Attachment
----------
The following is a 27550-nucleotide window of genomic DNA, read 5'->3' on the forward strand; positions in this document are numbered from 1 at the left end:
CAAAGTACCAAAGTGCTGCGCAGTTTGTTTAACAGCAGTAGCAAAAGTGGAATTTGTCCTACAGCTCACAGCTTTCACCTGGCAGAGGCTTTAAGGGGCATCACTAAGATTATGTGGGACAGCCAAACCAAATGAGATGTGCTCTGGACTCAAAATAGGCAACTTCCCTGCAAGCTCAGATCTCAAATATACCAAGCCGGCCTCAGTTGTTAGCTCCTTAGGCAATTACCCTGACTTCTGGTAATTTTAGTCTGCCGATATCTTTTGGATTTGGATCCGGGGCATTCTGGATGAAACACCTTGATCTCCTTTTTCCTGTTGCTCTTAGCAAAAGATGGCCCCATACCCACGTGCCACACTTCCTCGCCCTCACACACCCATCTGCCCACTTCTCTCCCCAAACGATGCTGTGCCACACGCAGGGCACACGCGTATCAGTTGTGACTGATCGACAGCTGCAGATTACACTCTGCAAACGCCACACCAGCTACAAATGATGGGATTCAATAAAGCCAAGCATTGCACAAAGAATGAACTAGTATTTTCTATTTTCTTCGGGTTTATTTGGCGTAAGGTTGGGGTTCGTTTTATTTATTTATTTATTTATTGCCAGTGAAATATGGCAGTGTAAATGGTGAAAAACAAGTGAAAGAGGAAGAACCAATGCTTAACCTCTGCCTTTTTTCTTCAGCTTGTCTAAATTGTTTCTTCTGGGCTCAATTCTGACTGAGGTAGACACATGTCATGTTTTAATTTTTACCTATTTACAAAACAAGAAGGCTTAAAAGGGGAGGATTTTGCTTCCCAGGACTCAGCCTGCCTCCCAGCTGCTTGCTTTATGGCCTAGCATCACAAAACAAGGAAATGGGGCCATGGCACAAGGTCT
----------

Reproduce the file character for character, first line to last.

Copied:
The following is a 27550-nucleotide window of genomic DNA, read 5'->3' on the forward strand; positions in this document are numbered from 1 at the left end:
CAAAGTACCAAAGTGCTGCGCAGTTTGTTTAACAGCAGTAGCAAAAGTGGAATTTGTCCTACAGCTCACAGCTTTCACCTGGCAGAGGCTTTAAGGGGCATCACTAAGATTATGTGGGACAGCCAAACCAAATGAGATGTGCTCTGGACTCAAAATAGGCAACTTCCCTGCAAGCTCAGATCTCAAATATACCAAGCCGGCCTCAGTTGTTAGCTCCTTAGGCAATTACCCTGACTTCTGGTAATTTTAGTCTGCCGATATCTTTTGGATTTGGATCCGGGGCATTCTGGATGAAACACCTTGATCTCCTTTTTCCTGTTGCTCTTAGCAAAAGATGGCCCCATACCCACGTGCCACACTTCCTCGCCCTCACACACCCATCTGCCCACTTCTCTCCCCAAACGATGCTGTGCCACACGCAGGGCACACGCGTATCAGTTGTGACTGATCGACAGCTGCAGATTACACTCTGCAAACGCCACACCAGCTACAAATGATGGGATTCAATAAAGCCAAGCATTGCACAAAGAATGAACTAGTATTTTCTATTTTCTTCGGGTTTATTTGGCGTAAGGTTGGGGTTCGTTTTATTTATTTATTTATTTATTGCCAGTGAAATATGGCAGTGTAAATGGTGAAAAACAAGTGAAAGAGGAAGAACCAATGCTTAACCTCTGCCTTTTTTCTTCAGCTTGTCTAAATTGTTTCTTCTGGGCTCAATTCTGACTGAGGTAGACACATGTCATGTTTTAATTTTTACCTATTTACAAAACAAGAAGGCTTAAAAGGGGAGGATTTTGCTTCCCAGGACTCAGCCTGCCTCCCAGCTGCTTGCTTTATGGCCTAGCATCACAAAACAAGGAAATGGGGCCATGGCACAAGGTCT